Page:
WASHINGTON, D.C. – Children’s hospitals’ patients, many with complex medical conditions, and their families will meet with members of Congress this week during Speak Now for Kids Family Advocacy Day
, July 12-13, 2017. Chief among their priorities is to implore Congress to protect health care coverage for the more than 30 million children who are covered by Medicaid. The Senate’s Better Care Reconciliation Act (BCRA) puts children’s health care coverage at risk through severe cuts to Medicaid.
“The Medicaid program is essential to millions of children, especially the two million kids with complex medical conditions who need comprehensive coverage to meet their unique needs,” said Mark Wietecha, president and CEO of the Children’s Hospital Association (CHA). “But statistics tell only half the story. That’s why children and their families from children’s hospitals across the country will share their stories directly with members of Congress, so legislators can hear firsthand how vital Medicaid is to their well-being. In many cases, Medicaid helps save young lives.”
Wesley Ethridge was only 6 days old when he underwent his first of five heart surgeries at Boston Children’s Hospital. At 18 months of age, Wesley received a heart transplant and with it, the ability to live a life of adventure. Now as a joyful 3-year-old and proud Mainer, Wesley has hiked the hills of Big Sur, canoed beneath the shadow of Katahdin, steered across the waters of the Atlantic, and traversed the country by plane, train, and automobile.
Wesley received the right care at the right time and in the right place thanks to the Medicaid program. He is one of more than 114,000 children in Maine who count on Medicaid for their health care coverage and benefits. Boston Children’s Hospital, like most children’s hospitals across the nation, is a regional provider and regularly treats children from neighboring states who seek the highly specialized care only children’s hospitals provide. On average, children’s hospitals devote more than half their inpatient days of care (59 percent) to children assisted by Medicaid.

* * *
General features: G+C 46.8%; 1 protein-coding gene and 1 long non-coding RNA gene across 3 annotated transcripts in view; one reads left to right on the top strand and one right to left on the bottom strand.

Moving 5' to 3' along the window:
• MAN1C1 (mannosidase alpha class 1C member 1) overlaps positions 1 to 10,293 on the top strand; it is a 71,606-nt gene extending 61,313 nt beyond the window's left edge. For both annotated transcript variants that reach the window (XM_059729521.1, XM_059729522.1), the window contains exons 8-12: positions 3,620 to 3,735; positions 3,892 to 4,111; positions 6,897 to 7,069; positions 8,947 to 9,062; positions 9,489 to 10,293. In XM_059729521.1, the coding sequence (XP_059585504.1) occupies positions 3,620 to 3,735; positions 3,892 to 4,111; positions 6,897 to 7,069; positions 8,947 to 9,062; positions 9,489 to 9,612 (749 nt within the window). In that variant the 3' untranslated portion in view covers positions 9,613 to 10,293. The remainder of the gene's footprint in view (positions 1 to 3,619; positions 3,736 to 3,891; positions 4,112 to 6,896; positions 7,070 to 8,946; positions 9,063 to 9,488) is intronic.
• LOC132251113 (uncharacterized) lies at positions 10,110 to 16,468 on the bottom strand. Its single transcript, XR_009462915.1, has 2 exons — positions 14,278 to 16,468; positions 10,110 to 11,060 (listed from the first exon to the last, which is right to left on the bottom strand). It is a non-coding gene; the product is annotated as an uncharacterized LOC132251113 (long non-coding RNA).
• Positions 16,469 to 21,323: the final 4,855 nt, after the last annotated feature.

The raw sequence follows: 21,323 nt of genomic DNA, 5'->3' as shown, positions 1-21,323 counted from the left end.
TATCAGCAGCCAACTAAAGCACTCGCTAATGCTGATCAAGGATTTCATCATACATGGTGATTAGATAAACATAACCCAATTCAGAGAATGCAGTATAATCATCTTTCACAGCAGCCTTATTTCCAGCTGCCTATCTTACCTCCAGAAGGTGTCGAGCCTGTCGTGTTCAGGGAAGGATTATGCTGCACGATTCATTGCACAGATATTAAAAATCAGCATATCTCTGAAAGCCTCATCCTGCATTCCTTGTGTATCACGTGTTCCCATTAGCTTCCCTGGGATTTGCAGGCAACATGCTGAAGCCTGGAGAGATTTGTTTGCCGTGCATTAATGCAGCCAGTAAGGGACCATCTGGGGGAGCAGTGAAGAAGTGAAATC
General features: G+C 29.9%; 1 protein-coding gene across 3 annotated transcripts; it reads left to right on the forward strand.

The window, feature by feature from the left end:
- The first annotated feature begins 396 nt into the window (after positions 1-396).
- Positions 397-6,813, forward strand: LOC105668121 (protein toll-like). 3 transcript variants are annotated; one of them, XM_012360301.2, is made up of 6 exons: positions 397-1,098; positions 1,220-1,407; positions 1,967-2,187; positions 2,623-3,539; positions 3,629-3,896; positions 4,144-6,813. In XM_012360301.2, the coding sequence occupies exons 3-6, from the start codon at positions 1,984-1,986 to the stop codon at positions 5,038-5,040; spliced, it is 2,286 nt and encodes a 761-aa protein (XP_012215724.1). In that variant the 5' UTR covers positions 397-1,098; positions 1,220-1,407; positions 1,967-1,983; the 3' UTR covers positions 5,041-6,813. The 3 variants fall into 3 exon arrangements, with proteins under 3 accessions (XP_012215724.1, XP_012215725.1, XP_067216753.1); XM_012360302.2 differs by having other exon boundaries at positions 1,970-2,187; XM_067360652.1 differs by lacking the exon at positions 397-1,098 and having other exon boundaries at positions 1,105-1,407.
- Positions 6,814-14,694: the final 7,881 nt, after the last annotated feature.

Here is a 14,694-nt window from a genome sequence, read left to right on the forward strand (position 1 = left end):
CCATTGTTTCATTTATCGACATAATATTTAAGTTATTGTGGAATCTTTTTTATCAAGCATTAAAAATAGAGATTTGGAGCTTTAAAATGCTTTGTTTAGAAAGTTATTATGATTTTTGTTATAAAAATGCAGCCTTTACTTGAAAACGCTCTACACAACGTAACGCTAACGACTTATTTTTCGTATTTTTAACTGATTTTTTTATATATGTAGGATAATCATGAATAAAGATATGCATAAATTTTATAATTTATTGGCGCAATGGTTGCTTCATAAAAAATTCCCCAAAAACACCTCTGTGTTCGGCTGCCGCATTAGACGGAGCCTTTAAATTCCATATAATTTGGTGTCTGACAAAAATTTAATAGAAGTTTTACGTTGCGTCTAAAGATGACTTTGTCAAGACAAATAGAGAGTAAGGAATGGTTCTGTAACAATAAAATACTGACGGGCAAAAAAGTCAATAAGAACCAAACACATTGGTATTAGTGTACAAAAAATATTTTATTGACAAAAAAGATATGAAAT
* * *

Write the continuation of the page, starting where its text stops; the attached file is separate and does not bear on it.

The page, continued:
Under the House-passed American Health Care Act (AHCA) and Senate’s BCRA, funding for children’s Medicaid would be slashed by at least $43 billion over 10 years. An analysis of the AHCA by Avalere Health
found Maine, for example, would absorb over $280 million of that cut to children’s Medicaid funding while Massachusetts, home to Boston Children’s Hospital, stands to lose over $700 million. Compared to the House AHCA reform bill, the Senate version calls for even steeper cuts to Medicaid by restricting Medicaid’s funding to a slower growth rate starting in 2025.
“At their core, these bills represent a major step backward for children’s health and further weakens Medicaid for pediatric health care,” said Wietecha. “Congress should not consider any legislation undermining health care for tens of millions of children. Children’s hospitals across the country call on senators to reject the BCRA and vote no. It’s a bad bill for kids.”
According to children’s hospitals, Congress should be working to improve the effectiveness of Medicaid for children through thoughtful reform. A bipartisan bill introduced this year by lead cosponsors Sens. Charles Grassley, R-Iowa, and Michael Bennet, D-Colo., the Advancing Care for Exceptional Kids Act of 2017 (S. 428)
, would improve care for children like Wesley with the most medically complex and expensive conditions in Medicaid while reducing spending through coordination of care across multiple providers and services, and easing of access to out-of-state care.
“We’re interested in working with Congress on bipartisan solutions that improve care for the millions of children served by the Medicaid program,” summarized Wietecha.